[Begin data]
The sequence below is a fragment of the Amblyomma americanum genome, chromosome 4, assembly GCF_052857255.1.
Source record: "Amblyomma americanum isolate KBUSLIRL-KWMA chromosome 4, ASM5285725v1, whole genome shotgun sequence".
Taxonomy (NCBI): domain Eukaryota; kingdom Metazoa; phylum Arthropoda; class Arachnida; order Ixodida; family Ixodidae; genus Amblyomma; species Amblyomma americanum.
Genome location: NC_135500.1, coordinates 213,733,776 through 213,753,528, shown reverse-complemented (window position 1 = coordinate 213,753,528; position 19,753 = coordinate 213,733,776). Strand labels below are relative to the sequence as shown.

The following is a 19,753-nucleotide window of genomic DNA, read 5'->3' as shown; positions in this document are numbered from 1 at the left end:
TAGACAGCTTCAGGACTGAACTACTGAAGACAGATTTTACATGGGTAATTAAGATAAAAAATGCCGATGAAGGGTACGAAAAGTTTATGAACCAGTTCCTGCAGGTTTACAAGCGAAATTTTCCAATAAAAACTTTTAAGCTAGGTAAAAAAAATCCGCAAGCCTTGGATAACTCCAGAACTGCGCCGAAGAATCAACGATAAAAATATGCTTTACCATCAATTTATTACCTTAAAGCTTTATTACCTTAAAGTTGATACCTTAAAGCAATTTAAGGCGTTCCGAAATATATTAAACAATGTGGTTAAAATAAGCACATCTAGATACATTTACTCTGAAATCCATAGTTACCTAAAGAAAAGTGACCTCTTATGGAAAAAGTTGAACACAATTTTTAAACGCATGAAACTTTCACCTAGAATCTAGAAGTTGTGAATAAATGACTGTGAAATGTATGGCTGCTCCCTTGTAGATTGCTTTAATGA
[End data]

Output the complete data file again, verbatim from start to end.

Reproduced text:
The sequence below is a fragment of the Amblyomma americanum genome, chromosome 4, assembly GCF_052857255.1.
Source record: "Amblyomma americanum isolate KBUSLIRL-KWMA chromosome 4, ASM5285725v1, whole genome shotgun sequence".
Taxonomy (NCBI): domain Eukaryota; kingdom Metazoa; phylum Arthropoda; class Arachnida; order Ixodida; family Ixodidae; genus Amblyomma; species Amblyomma americanum.
Genome location: NC_135500.1, coordinates 213,733,776 through 213,753,528, shown reverse-complemented (window position 1 = coordinate 213,753,528; position 19,753 = coordinate 213,733,776). Strand labels below are relative to the sequence as shown.

The following is a 19,753-nucleotide window of genomic DNA, read 5'->3' as shown; positions in this document are numbered from 1 at the left end:
TAGACAGCTTCAGGACTGAACTACTGAAGACAGATTTTACATGGGTAATTAAGATAAAAAATGCCGATGAAGGGTACGAAAAGTTTATGAACCAGTTCCTGCAGGTTTACAAGCGAAATTTTCCAATAAAAACTTTTAAGCTAGGTAAAAAAAATCCGCAAGCCTTGGATAACTCCAGAACTGCGCCGAAGAATCAACGATAAAAATATGCTTTACCATCAATTTATTACCTTAAAGCTTTATTACCTTAAAGTTGATACCTTAAAGCAATTTAAGGCGTTCCGAAATATATTAAACAATGTGGTTAAAATAAGCACATCTAGATACATTTACTCTGAAATCCATAGTTACCTAAAGAAAAGTGACCTCTTATGGAAAAAGTTGAACACAATTTTTAAACGCATGAAACTTTCACCTAGAATCTAGAAGTTGTGAATAAATGACTGTGAAATGTATGGCTGCTCCCTTGTAGATTGCTTTAATGA